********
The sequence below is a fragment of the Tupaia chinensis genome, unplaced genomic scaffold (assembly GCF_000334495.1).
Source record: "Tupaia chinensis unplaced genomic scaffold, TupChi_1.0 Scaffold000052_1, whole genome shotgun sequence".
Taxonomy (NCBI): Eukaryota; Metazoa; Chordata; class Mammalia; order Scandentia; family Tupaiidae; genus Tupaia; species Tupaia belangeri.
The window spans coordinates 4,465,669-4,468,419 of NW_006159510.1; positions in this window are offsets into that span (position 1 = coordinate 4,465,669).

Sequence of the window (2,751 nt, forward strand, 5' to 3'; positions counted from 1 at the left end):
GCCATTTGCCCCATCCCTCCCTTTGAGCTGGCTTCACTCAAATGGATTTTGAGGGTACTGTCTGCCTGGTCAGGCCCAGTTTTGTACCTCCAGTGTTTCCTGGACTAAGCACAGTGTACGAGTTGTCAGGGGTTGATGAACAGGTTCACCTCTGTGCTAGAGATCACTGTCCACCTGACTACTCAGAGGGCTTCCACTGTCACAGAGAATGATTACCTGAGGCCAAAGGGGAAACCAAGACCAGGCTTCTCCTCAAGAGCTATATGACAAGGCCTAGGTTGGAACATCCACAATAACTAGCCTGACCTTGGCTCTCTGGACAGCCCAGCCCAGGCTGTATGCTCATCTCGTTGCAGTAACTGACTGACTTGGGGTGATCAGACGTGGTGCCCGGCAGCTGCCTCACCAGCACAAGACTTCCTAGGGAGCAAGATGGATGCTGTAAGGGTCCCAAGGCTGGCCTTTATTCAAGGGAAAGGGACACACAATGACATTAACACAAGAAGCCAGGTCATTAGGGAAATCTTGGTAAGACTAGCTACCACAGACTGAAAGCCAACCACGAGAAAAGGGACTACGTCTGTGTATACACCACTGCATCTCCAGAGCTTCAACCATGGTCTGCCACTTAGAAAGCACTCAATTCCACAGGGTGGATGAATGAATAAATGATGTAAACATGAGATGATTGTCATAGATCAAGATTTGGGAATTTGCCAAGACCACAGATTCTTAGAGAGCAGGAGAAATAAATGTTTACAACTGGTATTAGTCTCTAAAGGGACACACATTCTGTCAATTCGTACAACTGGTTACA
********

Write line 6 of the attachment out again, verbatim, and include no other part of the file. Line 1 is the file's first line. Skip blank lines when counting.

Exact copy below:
GCCATTTGCCCCATCCCTCCCTTTGAGCTGGCTTCACTCAAATGGATTTTGAGGGTACTGTCTGCCTGGTCAGGCCCAGTTTTGTACCTCCAGTGTTTCCTGGACTAAGCACAGTGTACGAGTTGTCAGGGGTTGATGAACAGGTTCACCTCTGTGCTAGAGATCACTGTCCACCTGACTACTCAGAGGGCTTCCACTGTCACAGAGAATGATTACCTGAGGCCAAAGGGGAAACCAAGACCAGGCTTCTCCTCAAGAGCTATATGACAAGGCCTAGGTTGGAACATCCACAATAACTAGCCTGACCTTGGCTCTCTGGACAGCCCAGCCCAGGCTGTATGCTCATCTCGTTGCAGTAACTGACTGACTTGGGGTGATCAGACGTGGTGCCCGGCAGCTGCCTCACCAGCACAAGACTTCCTAGGGAGCAAGATGGATGCTGTAAGGGTCCCAAGGCTGGCCTTTATTCAAGGGAAAGGGACACACAATGACATTAACACAAGAAGCCAGGTCATTAGGGAAATCTTGGTAAGACTAGCTACCACAGACTGAAAGCCAACCACGAGAAAAGGGACTACGTCTGTGTATACACCACTGCATCTCCAGAGCTTCAACCATGGTCTGCCACTTAGAAAGCACTCAATTCCACAGGGTGGATGAATGAATAAATGATGTAAACATGAGATGATTGTCATAGATCAAGATTTGGGAATTTGCCAAGACCACAGATTCTTAGAGAGCAGGAGAAATAAATGTTTACAACTGGTATTAGTCTCTAAAGGGACACACATTCTGTCAATTCGTACAACTGGTTACA